Chicago Department of Planning and Development (DPD) announced last week that it was distributing approximately $33 million in community development grants to 26 businesses around the city as part of a plan to boost economic recovery after the damage of the pandemic. The grants are intended to revitalize commercial corridors; in theory, it could lead to $138 million in neighborhood improvements.
Among the 26 recipients are 13 food-related businesses, including restaurants, bakeries, grocers, a brewer, two coffee roasters, an ice cream shop, and a producer of vegan meats and dairy products. Many of the businesses plan to improve existing facilities — the owners of Lindo Michoacan, a grocery store in Albany Park, for instance, will be investing in structural improvements to the building, while the Sugar Shack, an ice cream parlor in Little Village, and Chico’s Bakery in South Shore, will spend their grant money on renovations.
Other businesses plan to expand into new territory. Carnitas Uruapan, a longtime local favorite on 18th Street in Pilsen, received one of the larger grants, nearly $1.8 million, to fix up the art deco Concordia building on 26th Street in Little Village; there will be a new location of Carnitas Uruapan on the ground floor (its third; there’s another in Gage Park), plus a sidewalk cafe, and six to eight apartments on the upper floors. Meanwhile, 5 Rabbit Cervecería, a Latin American-inspired craft brewer in suburban Bedford Park best known for its Chinga Tu Pelo beer, will be starting up a small-batch brewery and full-service restaurant in Pilsen, and Magnífico Coffee Roasters will be opening a cafe in Avondale.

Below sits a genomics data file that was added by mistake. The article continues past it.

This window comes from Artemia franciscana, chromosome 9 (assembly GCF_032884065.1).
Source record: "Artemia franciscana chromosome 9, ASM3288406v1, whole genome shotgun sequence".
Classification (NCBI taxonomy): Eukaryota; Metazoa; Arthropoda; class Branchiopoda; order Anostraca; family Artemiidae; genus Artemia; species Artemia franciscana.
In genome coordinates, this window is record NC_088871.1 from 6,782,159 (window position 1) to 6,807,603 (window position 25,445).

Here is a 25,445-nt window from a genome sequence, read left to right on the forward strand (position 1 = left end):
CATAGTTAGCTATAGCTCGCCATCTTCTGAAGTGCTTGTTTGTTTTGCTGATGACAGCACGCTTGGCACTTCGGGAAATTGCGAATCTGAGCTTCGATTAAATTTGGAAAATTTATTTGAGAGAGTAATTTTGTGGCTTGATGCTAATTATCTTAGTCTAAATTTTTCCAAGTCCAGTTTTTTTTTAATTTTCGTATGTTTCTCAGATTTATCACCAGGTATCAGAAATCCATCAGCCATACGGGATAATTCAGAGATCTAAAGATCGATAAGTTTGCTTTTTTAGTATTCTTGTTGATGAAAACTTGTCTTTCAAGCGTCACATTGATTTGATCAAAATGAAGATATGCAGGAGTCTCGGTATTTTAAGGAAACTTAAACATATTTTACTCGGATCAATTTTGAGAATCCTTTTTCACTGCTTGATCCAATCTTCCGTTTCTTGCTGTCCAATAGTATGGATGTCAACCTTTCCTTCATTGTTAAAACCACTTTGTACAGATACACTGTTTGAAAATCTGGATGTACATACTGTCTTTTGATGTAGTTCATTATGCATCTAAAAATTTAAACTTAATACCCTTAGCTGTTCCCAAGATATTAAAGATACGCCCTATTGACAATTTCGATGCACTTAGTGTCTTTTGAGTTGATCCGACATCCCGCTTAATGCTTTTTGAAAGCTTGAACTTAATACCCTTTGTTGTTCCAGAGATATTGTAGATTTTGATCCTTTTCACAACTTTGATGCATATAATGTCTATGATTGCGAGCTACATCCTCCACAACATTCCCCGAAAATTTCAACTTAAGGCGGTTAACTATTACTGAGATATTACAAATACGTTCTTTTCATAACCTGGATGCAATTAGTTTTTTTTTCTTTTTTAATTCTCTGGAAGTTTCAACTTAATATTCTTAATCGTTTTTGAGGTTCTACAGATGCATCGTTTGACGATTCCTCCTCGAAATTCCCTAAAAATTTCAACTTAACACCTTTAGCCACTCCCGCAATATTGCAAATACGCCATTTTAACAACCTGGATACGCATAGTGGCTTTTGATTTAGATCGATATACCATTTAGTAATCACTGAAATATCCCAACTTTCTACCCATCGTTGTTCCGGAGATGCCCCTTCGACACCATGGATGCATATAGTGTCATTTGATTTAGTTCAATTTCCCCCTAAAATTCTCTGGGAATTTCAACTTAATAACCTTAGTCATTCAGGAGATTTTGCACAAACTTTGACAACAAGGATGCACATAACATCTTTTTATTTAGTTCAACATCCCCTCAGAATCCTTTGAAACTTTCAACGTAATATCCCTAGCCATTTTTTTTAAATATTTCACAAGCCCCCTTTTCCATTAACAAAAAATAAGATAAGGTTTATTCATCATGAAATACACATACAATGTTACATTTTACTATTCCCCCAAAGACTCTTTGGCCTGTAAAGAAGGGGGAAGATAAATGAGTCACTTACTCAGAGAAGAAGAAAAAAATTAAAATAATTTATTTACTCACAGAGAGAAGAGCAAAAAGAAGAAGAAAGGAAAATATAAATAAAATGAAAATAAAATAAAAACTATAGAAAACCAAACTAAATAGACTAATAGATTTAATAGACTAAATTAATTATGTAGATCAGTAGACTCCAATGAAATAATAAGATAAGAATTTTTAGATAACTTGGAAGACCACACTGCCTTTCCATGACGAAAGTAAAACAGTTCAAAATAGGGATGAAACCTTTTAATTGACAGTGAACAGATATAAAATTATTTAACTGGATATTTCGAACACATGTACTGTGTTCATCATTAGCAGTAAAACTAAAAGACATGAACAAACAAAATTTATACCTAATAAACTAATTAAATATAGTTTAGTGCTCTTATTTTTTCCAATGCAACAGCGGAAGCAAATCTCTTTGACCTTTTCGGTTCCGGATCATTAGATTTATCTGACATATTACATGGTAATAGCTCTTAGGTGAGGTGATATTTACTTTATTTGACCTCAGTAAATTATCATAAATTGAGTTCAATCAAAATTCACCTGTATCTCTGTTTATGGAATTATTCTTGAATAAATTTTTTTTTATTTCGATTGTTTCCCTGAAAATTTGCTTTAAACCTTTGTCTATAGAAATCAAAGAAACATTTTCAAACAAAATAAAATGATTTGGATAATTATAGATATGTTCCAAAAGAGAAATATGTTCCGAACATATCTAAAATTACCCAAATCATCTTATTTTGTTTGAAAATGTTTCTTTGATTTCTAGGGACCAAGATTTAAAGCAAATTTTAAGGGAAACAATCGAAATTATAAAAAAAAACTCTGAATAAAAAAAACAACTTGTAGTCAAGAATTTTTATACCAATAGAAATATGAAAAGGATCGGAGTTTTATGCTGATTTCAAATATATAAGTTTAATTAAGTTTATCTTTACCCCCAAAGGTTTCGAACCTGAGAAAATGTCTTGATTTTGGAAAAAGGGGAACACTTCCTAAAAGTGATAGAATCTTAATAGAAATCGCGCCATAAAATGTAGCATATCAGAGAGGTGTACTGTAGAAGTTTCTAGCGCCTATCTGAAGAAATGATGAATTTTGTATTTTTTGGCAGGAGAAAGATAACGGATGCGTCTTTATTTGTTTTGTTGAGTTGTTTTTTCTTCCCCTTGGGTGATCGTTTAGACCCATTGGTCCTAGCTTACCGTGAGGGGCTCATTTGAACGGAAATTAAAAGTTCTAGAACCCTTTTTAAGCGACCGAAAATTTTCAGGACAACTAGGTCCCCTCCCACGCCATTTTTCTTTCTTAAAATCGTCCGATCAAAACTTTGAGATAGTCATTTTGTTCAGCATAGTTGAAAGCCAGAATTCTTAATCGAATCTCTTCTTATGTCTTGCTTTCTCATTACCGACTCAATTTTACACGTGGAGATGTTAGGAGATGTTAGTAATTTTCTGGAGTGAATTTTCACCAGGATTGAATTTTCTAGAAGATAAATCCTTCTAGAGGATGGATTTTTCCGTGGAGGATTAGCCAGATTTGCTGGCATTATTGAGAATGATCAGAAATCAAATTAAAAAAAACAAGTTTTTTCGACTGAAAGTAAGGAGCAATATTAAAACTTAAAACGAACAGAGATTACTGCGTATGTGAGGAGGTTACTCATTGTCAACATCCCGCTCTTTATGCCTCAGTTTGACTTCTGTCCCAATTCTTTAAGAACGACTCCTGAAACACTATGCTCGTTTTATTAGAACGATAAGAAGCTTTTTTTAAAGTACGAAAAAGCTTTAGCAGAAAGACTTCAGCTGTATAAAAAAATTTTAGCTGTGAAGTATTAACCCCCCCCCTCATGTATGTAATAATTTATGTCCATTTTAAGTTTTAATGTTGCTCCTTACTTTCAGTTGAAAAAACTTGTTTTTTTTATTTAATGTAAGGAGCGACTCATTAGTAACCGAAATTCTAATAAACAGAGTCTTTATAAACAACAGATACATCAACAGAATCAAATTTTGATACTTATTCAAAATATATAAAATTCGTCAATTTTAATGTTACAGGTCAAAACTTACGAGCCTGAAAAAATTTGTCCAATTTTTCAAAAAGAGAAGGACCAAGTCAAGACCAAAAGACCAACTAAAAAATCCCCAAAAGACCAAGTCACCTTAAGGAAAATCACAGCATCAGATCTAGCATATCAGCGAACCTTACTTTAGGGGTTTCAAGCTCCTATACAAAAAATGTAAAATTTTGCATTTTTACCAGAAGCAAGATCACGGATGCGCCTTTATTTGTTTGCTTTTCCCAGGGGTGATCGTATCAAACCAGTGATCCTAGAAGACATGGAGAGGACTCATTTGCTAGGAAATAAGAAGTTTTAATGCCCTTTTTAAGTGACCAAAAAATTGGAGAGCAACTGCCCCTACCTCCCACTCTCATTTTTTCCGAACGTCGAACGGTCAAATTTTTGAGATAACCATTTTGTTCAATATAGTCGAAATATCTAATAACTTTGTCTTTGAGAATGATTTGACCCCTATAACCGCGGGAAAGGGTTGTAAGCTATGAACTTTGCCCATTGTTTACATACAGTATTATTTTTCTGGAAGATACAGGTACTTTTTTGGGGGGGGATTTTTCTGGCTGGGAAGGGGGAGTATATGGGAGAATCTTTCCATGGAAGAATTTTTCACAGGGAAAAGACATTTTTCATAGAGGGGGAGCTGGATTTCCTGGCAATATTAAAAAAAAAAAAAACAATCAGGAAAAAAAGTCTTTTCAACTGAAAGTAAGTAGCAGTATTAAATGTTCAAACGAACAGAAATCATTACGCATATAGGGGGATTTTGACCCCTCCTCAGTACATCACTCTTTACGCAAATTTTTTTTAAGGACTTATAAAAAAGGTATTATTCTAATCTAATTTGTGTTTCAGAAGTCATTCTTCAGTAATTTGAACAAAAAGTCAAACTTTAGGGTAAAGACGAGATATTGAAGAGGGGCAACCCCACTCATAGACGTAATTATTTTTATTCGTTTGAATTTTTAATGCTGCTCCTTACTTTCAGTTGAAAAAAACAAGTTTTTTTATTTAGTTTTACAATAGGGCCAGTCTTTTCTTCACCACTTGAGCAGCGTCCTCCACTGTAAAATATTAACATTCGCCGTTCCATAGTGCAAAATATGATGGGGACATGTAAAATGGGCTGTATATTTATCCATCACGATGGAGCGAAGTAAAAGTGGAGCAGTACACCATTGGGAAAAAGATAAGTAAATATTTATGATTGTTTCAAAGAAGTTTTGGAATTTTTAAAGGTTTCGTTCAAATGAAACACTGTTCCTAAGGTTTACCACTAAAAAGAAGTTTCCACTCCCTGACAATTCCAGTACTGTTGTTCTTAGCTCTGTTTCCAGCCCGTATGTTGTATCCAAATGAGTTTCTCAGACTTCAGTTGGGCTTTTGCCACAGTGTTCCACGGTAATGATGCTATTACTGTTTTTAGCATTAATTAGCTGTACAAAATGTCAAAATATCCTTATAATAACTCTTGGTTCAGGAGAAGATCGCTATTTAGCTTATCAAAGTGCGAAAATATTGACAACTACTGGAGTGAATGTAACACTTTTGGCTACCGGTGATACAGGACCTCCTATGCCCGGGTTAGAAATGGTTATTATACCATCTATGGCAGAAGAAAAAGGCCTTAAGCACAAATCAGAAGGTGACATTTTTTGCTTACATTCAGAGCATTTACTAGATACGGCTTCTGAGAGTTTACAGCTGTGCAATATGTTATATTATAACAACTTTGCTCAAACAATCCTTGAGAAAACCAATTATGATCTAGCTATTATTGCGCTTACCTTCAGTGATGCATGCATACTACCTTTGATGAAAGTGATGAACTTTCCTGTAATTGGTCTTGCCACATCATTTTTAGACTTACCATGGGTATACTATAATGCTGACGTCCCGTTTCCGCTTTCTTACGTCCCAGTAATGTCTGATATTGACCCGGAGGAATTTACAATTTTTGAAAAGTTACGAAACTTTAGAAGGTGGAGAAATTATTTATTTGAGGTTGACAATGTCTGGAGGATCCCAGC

Jeffery Java, a coffee shop in South Shore across from a Metra station, will team up with beloved Roseland institution Old Fashioned Donuts to serve coffee and pastries to commuters and neighborhood residents, while Soul Veg City in Chatham will create a carry-out area for pre-packaged vegan meals.
Sputnik Coffee, a coffee roaster in Back of the Yards, also received one of the larger grants — $1.2 million — and will be using the money to move the roasting operation to bigger quarters in nearby Brighton Park, about five blocks from the current location. The new facility will also have a cafe and conference room that local community groups can use for meetings. Owner Vova Kagan and his brother Greesha were already planning to renovate the former warehouse, which had been vacant for 10 years and was slated for demolition, but the grant helped cover construction costs that had increased during the pandemic.
“[The grants] make projects that wouldn’t have happened a reality,” Kagan says.